Water scorpions belong to a family of aquatic predatory insects known as Nepidae. There are two genera of water scorpions in the northeast and Maine. Those in the genus Ranatra (such as the one pictured here) are thin-bodied and much more common than those in the other genus, Nepa, whose members are fat-bodied and look very much like a Giant water bug. Although the name sounds very menacing, due to the family’s outward superficial resemblance to a scorpion, members of the Ranatra genus are said to be docile and quite safe to handle, unlike a giant water bug which can inflict a very painful bite. Ranatra water scorpions are also sometimes called needle bugs or water stick insects due to how slender they are, and people sometimes confuse them for some type of walking stick. The long tail is not used for stinging, but instead, for breathing.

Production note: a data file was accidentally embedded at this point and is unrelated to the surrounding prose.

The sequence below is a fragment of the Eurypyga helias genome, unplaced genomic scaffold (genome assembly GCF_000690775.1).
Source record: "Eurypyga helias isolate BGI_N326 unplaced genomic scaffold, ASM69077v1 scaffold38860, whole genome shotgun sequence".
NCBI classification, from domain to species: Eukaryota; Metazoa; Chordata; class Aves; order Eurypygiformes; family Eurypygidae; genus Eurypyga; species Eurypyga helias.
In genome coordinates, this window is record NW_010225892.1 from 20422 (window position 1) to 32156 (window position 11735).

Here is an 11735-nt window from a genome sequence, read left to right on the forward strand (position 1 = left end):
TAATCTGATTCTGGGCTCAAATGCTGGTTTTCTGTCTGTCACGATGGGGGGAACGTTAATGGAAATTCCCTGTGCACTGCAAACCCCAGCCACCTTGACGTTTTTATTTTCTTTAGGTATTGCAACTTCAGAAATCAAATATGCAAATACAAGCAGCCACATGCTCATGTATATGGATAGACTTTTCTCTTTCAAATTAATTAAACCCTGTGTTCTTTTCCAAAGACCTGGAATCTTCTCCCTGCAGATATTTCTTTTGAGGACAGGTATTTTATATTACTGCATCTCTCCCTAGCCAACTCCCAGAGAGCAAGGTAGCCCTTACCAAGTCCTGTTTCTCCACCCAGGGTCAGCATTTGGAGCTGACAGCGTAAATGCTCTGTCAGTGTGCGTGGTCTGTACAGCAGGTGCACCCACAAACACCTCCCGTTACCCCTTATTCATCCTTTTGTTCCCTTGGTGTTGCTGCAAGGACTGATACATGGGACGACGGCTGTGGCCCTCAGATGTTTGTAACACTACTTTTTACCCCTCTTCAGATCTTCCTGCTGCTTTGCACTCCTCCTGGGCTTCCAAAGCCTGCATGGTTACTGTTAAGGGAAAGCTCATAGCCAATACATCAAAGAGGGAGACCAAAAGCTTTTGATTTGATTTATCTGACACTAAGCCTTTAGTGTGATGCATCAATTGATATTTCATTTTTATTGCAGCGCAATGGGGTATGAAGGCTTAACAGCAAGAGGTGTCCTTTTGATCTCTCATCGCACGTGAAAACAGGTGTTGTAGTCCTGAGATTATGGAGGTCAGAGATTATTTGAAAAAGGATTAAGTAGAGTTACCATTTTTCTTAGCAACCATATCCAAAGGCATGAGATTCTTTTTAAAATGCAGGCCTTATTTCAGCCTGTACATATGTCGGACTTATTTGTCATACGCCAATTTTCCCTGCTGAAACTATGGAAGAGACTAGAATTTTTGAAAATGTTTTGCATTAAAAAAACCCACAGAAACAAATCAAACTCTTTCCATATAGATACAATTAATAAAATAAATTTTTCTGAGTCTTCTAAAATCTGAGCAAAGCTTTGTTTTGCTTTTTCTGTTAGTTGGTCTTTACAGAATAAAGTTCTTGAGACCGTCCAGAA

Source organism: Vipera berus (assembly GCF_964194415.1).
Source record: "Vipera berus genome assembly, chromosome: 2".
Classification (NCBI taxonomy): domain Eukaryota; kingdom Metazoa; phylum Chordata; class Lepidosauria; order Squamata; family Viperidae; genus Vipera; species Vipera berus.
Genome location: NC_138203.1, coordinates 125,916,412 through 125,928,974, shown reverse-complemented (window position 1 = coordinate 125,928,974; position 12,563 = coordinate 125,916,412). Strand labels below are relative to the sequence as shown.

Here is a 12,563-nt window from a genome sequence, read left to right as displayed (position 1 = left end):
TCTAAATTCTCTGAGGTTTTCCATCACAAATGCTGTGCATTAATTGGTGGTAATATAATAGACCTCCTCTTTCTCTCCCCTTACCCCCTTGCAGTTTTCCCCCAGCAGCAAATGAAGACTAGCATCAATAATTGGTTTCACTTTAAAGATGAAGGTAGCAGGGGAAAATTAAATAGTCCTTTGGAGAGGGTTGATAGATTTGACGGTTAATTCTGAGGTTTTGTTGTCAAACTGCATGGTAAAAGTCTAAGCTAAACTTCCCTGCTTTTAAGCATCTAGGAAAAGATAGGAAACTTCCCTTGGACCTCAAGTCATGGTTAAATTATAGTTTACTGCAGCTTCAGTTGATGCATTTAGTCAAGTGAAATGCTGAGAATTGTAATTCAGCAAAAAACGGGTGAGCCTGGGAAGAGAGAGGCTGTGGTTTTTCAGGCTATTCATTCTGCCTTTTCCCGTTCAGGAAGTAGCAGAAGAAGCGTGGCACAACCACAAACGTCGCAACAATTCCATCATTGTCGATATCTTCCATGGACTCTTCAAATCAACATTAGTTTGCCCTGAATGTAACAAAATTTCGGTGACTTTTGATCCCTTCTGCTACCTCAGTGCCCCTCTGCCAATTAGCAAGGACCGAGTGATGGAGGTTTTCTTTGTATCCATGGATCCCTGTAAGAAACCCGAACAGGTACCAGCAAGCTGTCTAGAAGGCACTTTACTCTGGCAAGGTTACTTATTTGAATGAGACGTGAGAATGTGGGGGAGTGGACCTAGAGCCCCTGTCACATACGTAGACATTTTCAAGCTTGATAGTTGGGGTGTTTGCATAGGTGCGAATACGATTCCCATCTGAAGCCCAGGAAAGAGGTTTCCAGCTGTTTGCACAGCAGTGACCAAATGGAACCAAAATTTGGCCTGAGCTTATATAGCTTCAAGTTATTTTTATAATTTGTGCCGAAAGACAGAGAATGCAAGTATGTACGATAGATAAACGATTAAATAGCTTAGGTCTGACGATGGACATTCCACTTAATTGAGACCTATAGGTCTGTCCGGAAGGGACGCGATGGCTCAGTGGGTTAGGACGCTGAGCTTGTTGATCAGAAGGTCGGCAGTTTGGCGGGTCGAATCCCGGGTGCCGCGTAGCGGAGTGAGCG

Water scorpions are typically found lurking motionless near the surface of still water–ponds in particular–or slow moving sections of rivers and streams clinging to twigs or pond vegetation, head down, waiting to ambush their prey. They feed primarily on other invertebrates (insects, spiders, worms, etc.), but will sometimes successfully capture and eat small fish or tadpoles. They use their specially adapted forelegs to grasp their unsuspecting prey, and their piercing-sucking mouthparts to impale and ingest the fluid of their victims. Their saliva contains enzymes that sedate and partially digest their prey.
Water scorpions can swim for short distances but seldom do so unless they are disturbed, as they are not very speedy swimmers, relying on an alternating oar-like movement of their second and third pairs of legs to slowly propel them along; they are built much more for camouflage than they are for swimming. Their eggs are deposited above the waterline in various vegetation during the springtime, and hatch anywhere from two to four weeks. The resulting nymphs take about two months to mature. When fully grown, Ranatra members measure about 2 inches in length, from the tip of their tail-like breathing tube, to their head.